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Audio Files: Headphones and the Harman Curve

How recent scientific research is making new headphones sound better and more consistent

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The Harman Curve
A visual representation of the Harman curve

Jazz and headphones are both around 100 years old. But while jazz is codified to the point that four players who’ve never met can play a standards gig together with no rehearsal, the audio industry is only now establishing a useful set of guidelines for how headphones should sound. Fortunately, the headphones that are based on these guidelines may have been worth the wait.

Headphone sales unexpectedly boomed with the introduction of the Apple iPod, and later the iPhone, but headphone manufacturers were stuck with an outdated set of engineering guidelines created in the 1980s. As Sean Olive, senior fellow at Harman International (parent company of AKG, JBL, Mark Levinson, and other audio brands) puts it, “There were standards for headphone response, but no one was following them so there must have been something wrong.” As a result, headphones of different brands often sounded radically different—and sometimes even headphones of the same brand sounded radically different.

In the early 2010s, Olive and his colleagues began doing blind tests of headphones to see what type of sound most listeners like. Their initial project involved only six sets of headphones and 10 listeners, but the resulting 2012 paper, titled “The Relationship Between Perception and Measurement of Headphone Sound Quality,” rocked the industry. Eighteen subsequent papers saw Olive and his colleagues testing hundreds of headphones with hundreds of listeners worldwide.

The result of this research is the so-called “Harman curve.” It’s a specific target for the frequency response (or relative balance of the various bands of audio, such as bass, midrange, and treble) that most listeners prefer. By measuring the response of a set of headphones using a simulated ear (basically a rubber earlobe with a microphone inside), a headphone designer can tell how it compares to the Harman curve, instead of having to do extensive testing with multiple listeners.

So what does the Harman curve sound like? Ideally, it gives headphones much the same sound you’d hear when listening to a good set of stereo speakers in an acoustically treated room. Simply put, that means there’s going to be a little extra bass (to simulate the bass boost that a typical room lends to speakers), balanced out by some extra treble. While this might seem like it would sound unnatural, when you wear a set of Harman-curve headphones, they really do sound like speakers in a room.

AKG’s K371-BT
AKG’s K371-BT

A slow start

The Harman curve didn’t revolutionize the headphone industry overnight, though. Almost eight years after the original paper was published, there are still only a few headphones that conform to it. But we’ll soon see more. Olive told me that all new AKG headphones are designed to be as close as possible to the Harman curve, and all new JBL headphones use the curve as well, but with a little added bass to please young male listeners (who, according to Harman’s research, tend to like more bass than females and older males).

For me, the headphone that best demonstrates the validity of the Harman curve is the AKG K371, a professional model that debuted earlier this year. Olive told me it comes within one decibel (a barely perceptible difference) of the Harman curve. The K371 has a natural, wonderfully detailed sound; no instrument sticks out of the mix unless it’s supposed to, and the bass, midrange, and treble seem almost perfectly balanced. It’s also a comfortable, sturdy headphone, easily worth its $149 price. I know several audio pros who are already using the K371 in the studio. A Bluetooth version, the K371-BT, costs $179. There’s a slightly different Harman curve for earphones, as used in AKG’s flagship N5005 ($999).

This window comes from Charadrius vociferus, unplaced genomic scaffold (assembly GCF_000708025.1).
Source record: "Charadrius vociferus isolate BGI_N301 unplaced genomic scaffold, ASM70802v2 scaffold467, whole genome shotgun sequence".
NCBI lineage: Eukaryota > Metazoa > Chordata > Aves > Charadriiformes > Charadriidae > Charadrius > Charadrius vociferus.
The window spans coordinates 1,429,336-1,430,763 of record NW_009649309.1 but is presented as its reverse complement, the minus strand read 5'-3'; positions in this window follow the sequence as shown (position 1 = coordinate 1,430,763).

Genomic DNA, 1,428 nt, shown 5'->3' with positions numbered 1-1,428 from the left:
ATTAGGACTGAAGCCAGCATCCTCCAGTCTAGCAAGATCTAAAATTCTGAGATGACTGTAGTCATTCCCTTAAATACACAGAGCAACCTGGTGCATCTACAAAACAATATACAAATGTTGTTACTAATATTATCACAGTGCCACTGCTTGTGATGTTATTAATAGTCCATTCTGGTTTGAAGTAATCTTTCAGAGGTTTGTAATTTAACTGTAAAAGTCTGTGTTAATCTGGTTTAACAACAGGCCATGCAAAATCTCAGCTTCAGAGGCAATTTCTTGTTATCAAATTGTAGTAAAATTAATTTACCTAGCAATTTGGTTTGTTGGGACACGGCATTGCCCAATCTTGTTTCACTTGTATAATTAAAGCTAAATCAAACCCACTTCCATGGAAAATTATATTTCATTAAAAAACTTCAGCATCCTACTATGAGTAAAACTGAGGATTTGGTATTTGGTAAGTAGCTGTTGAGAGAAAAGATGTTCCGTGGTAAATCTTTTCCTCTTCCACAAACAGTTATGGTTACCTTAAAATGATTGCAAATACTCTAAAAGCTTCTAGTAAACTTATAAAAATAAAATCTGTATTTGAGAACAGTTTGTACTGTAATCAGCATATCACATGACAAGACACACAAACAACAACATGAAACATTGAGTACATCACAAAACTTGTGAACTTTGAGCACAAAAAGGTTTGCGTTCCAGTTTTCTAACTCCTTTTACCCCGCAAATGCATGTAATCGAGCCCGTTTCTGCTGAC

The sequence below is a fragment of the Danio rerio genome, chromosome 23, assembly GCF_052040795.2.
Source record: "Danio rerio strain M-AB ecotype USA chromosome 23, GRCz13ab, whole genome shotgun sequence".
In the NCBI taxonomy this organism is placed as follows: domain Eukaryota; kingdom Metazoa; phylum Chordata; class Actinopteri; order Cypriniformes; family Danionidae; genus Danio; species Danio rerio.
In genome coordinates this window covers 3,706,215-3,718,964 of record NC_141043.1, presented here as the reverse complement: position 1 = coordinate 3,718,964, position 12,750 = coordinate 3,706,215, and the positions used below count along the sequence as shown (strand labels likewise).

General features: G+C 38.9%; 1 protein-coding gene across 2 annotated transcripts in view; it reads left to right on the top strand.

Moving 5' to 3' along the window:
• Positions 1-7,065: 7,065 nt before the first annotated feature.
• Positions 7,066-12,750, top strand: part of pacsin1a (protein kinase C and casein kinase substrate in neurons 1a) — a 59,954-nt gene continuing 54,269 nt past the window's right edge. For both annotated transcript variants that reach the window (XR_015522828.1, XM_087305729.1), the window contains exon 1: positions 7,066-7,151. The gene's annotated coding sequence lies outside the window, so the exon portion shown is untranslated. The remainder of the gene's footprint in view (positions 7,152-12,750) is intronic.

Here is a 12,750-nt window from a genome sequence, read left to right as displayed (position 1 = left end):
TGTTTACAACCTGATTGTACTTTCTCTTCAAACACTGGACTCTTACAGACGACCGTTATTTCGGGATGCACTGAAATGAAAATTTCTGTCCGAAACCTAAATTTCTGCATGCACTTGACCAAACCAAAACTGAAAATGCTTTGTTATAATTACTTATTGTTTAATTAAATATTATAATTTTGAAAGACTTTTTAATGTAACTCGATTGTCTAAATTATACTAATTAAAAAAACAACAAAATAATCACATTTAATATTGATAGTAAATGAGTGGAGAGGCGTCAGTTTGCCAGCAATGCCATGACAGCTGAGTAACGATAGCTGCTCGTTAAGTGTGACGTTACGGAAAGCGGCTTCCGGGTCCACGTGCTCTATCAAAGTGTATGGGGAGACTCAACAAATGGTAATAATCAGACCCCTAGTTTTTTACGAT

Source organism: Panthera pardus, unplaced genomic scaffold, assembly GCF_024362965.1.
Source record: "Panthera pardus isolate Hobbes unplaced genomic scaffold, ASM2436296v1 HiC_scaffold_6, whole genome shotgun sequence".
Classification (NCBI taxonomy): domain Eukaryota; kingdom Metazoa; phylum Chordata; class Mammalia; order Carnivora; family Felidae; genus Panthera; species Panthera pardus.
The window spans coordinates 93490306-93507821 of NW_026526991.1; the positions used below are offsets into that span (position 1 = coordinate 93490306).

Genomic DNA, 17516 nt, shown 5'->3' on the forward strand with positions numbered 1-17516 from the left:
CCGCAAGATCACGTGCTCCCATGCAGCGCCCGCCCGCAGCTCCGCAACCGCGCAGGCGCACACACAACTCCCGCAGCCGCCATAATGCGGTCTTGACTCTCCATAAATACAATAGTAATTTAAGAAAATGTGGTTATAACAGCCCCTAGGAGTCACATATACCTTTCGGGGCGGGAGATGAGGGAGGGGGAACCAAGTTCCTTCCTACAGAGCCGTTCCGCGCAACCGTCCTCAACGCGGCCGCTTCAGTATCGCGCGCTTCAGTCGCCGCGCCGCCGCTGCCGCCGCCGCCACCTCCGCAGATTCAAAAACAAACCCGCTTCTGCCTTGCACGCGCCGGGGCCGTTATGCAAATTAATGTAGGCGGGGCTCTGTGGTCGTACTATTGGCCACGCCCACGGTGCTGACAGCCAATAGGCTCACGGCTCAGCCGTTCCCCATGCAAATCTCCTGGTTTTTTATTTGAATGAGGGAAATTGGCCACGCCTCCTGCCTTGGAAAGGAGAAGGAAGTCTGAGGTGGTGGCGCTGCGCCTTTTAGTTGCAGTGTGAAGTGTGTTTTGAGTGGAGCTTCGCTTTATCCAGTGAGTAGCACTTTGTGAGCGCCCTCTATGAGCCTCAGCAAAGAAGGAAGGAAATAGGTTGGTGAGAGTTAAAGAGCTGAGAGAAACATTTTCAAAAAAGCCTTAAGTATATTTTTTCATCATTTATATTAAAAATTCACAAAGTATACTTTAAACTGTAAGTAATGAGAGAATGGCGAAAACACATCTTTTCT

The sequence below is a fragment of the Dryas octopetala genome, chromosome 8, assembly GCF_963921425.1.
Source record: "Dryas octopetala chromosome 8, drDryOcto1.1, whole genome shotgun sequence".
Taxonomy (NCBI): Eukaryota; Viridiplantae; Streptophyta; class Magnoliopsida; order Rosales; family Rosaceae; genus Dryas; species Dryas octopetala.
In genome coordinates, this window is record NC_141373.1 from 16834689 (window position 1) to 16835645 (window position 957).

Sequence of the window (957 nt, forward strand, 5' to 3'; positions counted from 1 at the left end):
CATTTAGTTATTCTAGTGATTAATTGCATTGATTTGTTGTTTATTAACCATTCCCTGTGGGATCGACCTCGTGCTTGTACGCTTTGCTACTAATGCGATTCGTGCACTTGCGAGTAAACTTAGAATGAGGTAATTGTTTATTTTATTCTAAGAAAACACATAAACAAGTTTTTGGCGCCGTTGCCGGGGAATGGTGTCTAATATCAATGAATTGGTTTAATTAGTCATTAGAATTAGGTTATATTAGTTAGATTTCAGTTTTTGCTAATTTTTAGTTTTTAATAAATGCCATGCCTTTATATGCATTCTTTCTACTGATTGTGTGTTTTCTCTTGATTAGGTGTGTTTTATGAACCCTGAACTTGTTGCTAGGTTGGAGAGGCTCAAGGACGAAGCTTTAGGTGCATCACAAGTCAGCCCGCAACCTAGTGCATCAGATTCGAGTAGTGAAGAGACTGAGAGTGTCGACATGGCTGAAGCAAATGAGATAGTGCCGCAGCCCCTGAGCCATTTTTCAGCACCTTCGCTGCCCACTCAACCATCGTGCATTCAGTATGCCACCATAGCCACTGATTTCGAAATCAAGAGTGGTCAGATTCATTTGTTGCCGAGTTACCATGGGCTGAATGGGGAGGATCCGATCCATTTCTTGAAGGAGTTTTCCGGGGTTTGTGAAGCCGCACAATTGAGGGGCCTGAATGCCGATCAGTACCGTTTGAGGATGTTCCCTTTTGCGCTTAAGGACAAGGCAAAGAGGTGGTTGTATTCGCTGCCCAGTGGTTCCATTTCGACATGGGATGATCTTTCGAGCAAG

AKG N5005
AKG’s N5005 earphones

Harman has published its research, so other manufacturers are free to use the Harman curve. As it happens, the Sony MDR-7506, probably the world’s most popular professional headphone, comes close to that curve. Paul Barton, who designs PSB and NAD headphones, conducted his own research and also arrived at a curve similar to Harman’s, which he calls RoomFeel and uses in all of his headphones.

However, the Harman curve reflects what most listeners prefer, not what every listener prefers. Some audiophiles prefer more treble, because they want to hear, for example, every last whisper of Eric Dolphy’s flute loud and clear, even if it might make the music sound thin. I’ve also found headphones that deviate from the Harman curve yet still sound good. Typically, these models have a more prominent midrange, but their designers were careful to preserve the natural balance of bass to treble that the Harman curve mandates.


I think it’s important for every headphone enthusiast—and every jazz enthusiast—to give a long listen to the K371 or one of the other headphones designed along the Harman curve guidelines. There’s no guarantee that it’ll be your favorite headphone, but at least you’ll have a baseline that demonstrates what most people prefer, and that will allow you to make more informed headphone purchases in the future.

Brent Butterworth

Brent Butterworth has been a professional audio journalist since 1989, and has evaluated and measured thousands of audio products. He is currently a writer at Wirecutter and editor of the SoundStage Solo headphone site; served as an editor at such magazines as Sound & Vision and Home Theater; and worked as marketing director for Dolby Laboratories. He also plays double bass with several jazz groups in Los Angeles.